How much control do we have over ourselves? It is a simple question, but one with far-reaching implications.
For instance, the level of control you believe someone else has over various aspects of their life would likely impact not just how you might personally judge, say a drug addict, but also your attitudes to whether and how much the state should be willing to help them.
Studies have indicated for instance, that quite a few aspects of weight gain and addiction are down to genetics, any physical or mental health conditions they have and that being poor makes making good financial decisions harder. Even our political views may be less under our control than we first realise.
That being the case, YouGov have explored how far Britons believe people can control various personal characteristics, how much they judge people for having those characteristics and the interaction between those two sets of views.
What Can We Control About Ourselves?
Of the 12 characteristics YouGov asked about, Britons believe the one we have most control over is how nice a person we are. More than six in ten (63%) of Brits say they believe a person has “a large amount of control” over this. A further 60% believe we have a large amount of control over our political views, while 54% feel the same about how well or badly we spend our money.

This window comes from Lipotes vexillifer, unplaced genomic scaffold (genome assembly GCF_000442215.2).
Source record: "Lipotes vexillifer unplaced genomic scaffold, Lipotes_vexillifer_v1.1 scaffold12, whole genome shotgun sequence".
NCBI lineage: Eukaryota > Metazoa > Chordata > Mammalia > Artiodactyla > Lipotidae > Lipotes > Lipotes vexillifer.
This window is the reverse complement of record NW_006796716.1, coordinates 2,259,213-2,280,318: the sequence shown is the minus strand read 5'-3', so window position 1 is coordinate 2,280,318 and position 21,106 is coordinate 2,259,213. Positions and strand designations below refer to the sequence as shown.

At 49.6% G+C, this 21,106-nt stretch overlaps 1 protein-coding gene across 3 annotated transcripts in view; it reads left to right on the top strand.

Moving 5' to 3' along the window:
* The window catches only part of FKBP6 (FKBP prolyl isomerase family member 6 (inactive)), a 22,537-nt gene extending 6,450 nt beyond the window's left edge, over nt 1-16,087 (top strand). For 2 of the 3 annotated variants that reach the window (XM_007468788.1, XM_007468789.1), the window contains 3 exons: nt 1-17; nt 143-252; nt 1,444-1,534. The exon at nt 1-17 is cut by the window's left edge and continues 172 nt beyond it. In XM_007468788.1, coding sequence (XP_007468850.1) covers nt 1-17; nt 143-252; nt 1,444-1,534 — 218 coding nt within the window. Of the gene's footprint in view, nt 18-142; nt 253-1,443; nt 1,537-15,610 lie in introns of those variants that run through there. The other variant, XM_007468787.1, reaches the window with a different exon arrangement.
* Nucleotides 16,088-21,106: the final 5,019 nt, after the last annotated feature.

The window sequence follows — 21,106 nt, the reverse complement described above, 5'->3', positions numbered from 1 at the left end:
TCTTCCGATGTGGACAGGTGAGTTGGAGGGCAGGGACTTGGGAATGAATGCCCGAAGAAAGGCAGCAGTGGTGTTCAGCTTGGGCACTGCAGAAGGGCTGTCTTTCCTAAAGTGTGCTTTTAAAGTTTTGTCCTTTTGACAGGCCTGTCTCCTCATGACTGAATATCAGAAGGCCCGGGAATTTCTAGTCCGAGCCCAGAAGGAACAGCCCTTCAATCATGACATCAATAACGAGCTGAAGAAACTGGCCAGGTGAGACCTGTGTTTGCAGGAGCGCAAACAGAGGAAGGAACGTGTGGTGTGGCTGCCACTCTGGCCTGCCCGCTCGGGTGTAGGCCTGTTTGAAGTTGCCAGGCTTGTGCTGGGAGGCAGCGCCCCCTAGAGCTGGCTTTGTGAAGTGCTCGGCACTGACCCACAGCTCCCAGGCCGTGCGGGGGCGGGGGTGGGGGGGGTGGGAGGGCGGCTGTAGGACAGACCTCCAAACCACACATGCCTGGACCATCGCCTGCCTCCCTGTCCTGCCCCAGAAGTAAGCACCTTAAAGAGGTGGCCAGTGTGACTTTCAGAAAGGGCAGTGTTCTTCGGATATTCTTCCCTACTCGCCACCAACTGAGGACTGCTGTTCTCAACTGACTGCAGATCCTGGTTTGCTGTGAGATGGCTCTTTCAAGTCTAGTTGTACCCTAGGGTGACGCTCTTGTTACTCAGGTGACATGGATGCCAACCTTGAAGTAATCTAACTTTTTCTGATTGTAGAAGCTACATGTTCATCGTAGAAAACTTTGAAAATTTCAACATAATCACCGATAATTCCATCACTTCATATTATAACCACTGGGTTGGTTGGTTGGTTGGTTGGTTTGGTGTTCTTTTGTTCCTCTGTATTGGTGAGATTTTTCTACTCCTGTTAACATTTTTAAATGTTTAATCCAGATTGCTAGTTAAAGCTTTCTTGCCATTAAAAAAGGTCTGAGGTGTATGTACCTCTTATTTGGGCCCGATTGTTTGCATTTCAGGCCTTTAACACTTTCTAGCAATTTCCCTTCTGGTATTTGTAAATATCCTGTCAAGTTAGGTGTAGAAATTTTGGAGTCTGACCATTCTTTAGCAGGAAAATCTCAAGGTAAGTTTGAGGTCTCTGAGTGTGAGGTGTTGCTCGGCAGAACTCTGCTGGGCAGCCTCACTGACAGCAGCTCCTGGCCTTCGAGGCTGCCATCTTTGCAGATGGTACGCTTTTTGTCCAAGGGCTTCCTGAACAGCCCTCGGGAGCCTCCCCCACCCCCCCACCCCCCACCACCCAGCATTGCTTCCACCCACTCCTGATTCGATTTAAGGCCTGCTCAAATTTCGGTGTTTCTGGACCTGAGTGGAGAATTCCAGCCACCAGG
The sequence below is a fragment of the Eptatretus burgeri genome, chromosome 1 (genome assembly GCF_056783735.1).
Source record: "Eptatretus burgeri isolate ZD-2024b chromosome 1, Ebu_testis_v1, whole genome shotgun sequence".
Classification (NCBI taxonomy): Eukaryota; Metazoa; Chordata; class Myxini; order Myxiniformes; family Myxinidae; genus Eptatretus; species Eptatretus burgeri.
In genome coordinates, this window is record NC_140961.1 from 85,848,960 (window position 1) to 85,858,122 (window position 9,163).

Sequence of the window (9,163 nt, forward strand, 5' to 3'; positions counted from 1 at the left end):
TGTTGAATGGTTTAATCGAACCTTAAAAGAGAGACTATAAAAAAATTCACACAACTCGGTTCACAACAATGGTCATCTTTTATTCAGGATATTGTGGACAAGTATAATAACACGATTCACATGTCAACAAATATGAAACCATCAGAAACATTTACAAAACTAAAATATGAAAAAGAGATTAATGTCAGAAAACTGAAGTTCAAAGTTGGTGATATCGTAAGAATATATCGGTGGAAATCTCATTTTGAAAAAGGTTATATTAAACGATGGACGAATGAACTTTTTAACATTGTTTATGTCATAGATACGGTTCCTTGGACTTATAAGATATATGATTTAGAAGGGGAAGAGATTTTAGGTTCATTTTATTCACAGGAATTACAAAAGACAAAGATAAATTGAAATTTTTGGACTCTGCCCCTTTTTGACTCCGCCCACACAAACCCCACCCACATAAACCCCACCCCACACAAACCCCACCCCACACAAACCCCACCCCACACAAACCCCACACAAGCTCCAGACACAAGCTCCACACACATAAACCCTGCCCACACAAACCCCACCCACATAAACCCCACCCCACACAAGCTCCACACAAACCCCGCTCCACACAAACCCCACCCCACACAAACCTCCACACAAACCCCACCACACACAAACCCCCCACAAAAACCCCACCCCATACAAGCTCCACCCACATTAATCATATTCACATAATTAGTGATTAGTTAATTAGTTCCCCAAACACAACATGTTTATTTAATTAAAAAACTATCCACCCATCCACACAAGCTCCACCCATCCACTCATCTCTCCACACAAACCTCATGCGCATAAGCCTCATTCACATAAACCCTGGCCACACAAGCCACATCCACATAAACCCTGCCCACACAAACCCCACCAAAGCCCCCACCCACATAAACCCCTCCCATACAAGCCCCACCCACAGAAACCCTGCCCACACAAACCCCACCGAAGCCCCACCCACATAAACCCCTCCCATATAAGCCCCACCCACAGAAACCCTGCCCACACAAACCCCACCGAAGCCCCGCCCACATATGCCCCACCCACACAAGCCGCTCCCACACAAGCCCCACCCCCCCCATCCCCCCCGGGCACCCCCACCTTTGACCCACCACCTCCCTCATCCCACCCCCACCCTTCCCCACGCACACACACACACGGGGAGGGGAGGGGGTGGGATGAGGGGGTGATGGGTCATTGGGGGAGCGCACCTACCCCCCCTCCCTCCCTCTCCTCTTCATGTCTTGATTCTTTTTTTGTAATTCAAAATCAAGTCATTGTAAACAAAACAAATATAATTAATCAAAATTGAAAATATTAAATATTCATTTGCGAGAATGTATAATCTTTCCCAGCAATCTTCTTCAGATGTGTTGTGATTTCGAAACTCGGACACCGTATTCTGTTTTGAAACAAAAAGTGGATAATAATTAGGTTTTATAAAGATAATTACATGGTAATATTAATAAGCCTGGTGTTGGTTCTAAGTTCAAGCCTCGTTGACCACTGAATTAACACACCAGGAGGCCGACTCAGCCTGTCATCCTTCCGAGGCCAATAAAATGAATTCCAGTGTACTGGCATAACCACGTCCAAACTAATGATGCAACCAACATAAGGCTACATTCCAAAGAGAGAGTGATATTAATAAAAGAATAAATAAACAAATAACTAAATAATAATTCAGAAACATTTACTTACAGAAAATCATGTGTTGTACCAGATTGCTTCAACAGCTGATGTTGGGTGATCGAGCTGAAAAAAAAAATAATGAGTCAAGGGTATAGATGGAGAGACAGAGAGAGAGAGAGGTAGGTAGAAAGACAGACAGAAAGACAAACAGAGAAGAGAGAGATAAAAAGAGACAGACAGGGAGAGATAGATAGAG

From the survey, 44% of participants said that drug and alcohol addicts have a large amount of control as to whether they become addicted to drugs or alcohol, 28% said they have a moderate amount of control, 16% said a small amount of control, 5% said they have no control and 7% didn’t know.
Much further down the scale, only 8% of Britons believe people have a high level of control over their intelligence and just 7% feel people have a large amount of control over how rich or poor they are.